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A “Vacation/Retreat” — 2015

18 Nov

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You are invited to Deacon Henry’s 

14th Retreat Cruise

RCCL Serenade of the Seas

 November 13-23, 2015

Sailing from Fort Lauderdale, FL with stops at Tortola, BVI … Bassettere, St. Kitts …Roseau, Dominca …St. John … Antigua … Philipsburg, … St. Maarten

Starting at $1,087.00 per person.

You will need a valid passport

Contact:

Vacations by Annette

http://www.AnnetteTravels@aol.com

Phone 407-971-1971  

Retreat Outline:

Moving into God … How to Live the Faith More Effectively

The retreat will help already committed Catholics to renew an appreciation for their faith. It will also invite participants to reflect on how they embrace the call to grow and live the faith in their own families, communities and the environments of work and play.

Session One: Conversion, Moving from Darkness into Light

                Wonderful and Wounded Humanity

                Finding the Light

                Move into the Heart of God

Session Two: Move into God’s Embrace

                Called into the Community of Faith

                Why Belong to the Church

                The Mass—Perfect Prayer

Session Three: Prayer is Living the Mystery

                The Five ‘Words’ of Mary

                Adventures in Prayer—Getting Personal

Session Four: Move into the Mission of Christ

                Called to Give What You Have Received

                Feedback

(Note: Each session will be held while we are at sea and will run from sixty to ninety minutes. If you wish to prepare, look over the Gospels, the Documents of Vatican II on the Laity and the Liturgy, as well as Pope Paul VI’s “On the Evangelization of Peoples” and Pope Francis’ “Light of Faith.”)

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Azariah’s Prayer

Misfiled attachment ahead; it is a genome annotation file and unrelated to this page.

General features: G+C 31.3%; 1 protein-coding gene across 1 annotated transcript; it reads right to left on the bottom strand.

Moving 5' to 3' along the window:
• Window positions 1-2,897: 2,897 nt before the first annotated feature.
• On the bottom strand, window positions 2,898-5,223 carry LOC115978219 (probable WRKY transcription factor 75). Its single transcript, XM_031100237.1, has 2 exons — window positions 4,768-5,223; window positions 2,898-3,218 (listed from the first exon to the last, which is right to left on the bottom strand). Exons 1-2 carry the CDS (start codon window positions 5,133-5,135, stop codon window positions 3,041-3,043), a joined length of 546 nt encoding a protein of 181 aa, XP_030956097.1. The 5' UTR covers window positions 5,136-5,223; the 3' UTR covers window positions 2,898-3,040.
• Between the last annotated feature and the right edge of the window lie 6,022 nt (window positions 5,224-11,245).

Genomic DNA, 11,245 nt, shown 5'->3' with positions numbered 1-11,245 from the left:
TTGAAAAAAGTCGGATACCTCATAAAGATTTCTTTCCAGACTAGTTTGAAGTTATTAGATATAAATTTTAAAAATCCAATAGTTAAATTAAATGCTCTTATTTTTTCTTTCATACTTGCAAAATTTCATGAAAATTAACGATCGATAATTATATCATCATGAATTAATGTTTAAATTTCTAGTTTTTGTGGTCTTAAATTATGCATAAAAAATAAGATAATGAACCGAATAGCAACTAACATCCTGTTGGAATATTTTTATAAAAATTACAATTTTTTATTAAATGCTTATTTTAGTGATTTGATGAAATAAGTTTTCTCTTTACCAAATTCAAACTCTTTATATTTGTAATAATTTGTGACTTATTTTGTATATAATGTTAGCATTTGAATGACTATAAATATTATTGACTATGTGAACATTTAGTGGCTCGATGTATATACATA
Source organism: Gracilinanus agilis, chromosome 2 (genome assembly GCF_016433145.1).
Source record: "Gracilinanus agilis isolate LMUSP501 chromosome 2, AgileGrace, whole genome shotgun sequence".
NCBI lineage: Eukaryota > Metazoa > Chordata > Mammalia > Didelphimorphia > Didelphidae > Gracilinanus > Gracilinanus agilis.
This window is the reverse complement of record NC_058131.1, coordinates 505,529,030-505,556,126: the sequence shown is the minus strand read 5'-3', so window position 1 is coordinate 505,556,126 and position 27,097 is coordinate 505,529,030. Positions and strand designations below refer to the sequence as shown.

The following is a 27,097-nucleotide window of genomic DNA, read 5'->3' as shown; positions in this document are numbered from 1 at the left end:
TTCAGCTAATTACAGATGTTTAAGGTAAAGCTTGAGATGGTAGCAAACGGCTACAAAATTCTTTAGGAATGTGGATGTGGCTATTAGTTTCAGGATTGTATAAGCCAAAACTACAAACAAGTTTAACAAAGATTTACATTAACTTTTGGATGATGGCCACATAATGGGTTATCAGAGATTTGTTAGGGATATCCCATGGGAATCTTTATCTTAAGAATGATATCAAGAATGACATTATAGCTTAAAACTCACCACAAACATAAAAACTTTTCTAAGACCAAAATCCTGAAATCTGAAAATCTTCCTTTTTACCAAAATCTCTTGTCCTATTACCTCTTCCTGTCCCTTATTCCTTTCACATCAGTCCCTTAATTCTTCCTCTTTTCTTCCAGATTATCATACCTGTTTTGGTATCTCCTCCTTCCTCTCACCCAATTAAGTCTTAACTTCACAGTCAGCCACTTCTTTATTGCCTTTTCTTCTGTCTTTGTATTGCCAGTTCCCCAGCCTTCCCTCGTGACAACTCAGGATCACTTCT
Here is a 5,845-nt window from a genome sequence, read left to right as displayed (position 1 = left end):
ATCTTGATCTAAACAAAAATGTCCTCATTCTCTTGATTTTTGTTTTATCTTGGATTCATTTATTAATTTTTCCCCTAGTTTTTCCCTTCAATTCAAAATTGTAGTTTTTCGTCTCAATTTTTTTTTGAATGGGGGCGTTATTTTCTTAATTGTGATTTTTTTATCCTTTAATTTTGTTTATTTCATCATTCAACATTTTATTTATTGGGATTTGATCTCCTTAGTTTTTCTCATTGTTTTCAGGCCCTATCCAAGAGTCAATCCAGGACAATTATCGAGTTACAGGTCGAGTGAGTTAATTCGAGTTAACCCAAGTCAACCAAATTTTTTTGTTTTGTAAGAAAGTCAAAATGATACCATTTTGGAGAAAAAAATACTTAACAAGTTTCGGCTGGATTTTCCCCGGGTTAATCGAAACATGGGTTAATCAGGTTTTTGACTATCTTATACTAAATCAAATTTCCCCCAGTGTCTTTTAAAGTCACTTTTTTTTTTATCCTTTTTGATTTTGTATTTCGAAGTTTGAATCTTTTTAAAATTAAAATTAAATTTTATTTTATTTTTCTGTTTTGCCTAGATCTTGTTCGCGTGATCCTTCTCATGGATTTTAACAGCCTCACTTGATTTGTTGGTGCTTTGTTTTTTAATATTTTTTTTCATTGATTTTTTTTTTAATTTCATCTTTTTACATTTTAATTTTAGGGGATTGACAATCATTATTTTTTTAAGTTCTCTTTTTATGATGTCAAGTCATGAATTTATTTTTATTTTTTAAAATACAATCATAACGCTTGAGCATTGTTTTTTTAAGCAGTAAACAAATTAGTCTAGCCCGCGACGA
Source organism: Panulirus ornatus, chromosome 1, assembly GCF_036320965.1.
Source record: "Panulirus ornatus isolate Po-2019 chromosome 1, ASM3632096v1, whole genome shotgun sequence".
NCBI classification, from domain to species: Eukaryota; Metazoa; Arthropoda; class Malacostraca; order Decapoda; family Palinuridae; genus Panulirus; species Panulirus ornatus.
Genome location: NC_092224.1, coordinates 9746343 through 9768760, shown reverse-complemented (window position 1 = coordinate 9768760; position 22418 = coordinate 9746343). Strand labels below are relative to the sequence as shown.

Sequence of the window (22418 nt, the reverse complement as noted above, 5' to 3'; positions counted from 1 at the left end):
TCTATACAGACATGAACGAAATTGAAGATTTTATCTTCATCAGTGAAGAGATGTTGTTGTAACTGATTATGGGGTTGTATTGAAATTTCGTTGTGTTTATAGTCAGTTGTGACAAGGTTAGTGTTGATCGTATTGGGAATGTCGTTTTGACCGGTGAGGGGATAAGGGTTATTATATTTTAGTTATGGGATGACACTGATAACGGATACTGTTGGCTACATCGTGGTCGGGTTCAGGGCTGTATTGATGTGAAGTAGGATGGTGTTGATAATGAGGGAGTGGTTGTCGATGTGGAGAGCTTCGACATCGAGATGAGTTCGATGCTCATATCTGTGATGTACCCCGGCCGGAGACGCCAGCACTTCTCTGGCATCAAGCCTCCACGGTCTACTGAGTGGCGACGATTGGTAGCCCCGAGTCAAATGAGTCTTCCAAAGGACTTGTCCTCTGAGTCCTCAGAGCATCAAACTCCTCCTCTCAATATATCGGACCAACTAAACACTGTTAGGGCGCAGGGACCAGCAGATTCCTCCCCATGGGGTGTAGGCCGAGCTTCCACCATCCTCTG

16 Aug

Reaching Up

Azariah took a prophetic look at his world,

a prophet must seek and hear his God.

In the Bible’s Book of Daniel, we are treated to the prayer of Azariah. He, Hananiah and Mishael refused to worship an idol created by King Nebuchadnezzar. (Here I use their Hebrew names rather than the ones by which the pagans called them. See Daniel 1:6.)

 Because of their refusal to worship an idol, the enraged king cast them into a fiery furnace. To the king’s amazement, he saw them walking around unharmed in the fiery furnace—and Azariah prophesied about the sinfulness of the Hebrew nation and the justice of God (Daniel 3:1-31).

The Sin of the Nation

In essence, Azariah states that, as a whole, the Hebrews abandoned God. They have ignored God’s will and law, his call to be one with him and to enjoy an intimate life of grace. In spite of all he has done for the Hebrew people, God is dismissed from the depths of the human heart; at best, he is merely acknowledged by external observance of the law; at its worst, his people worship idols and profane his holy Name.

Could we not today, here in our own world, and particularly in our own United States, pray that same prayer as did Azariah? Here, where God has so lavishly blessed our nation with so many good things?

We do indeed have our own idols—the desecration of marriage, hunger for money and power, sex for sex’s sake, and the fear of aging and the desire to look forever young. Just consider carefully the following TV programs: “Dancing with the Stars,” “Bachelor” and “Bachelorette,” “Two and a Half Men,” “Naked and Afraid,” “Dating Naked,”  and that general genre.

We Need the Prophetic Voice

We need prophetic voices, in our Church and in all society, to speak fearlessly, honestly and charitably about the growing darkness in our world.  The old concerns remain and, in my mind, deserve more attention in parishes and in families: Christian frugality, sexual morality, modesty in dress and language, and corruption in government.

And, of great importance, is the responsibility to teach, not  only the things that are sins, but the source of our moral convictions and the unhappy consequences of sin.

St. Augustine was very clear about the responsibility to preach truth. He said that preachers (and I suggest parents and teachers as well) must speak the truth. If they do, and the sinner dies, it is the fault of the sinner; if they do not, and the sinner dies, the preachers, parents and teachers bear the blame.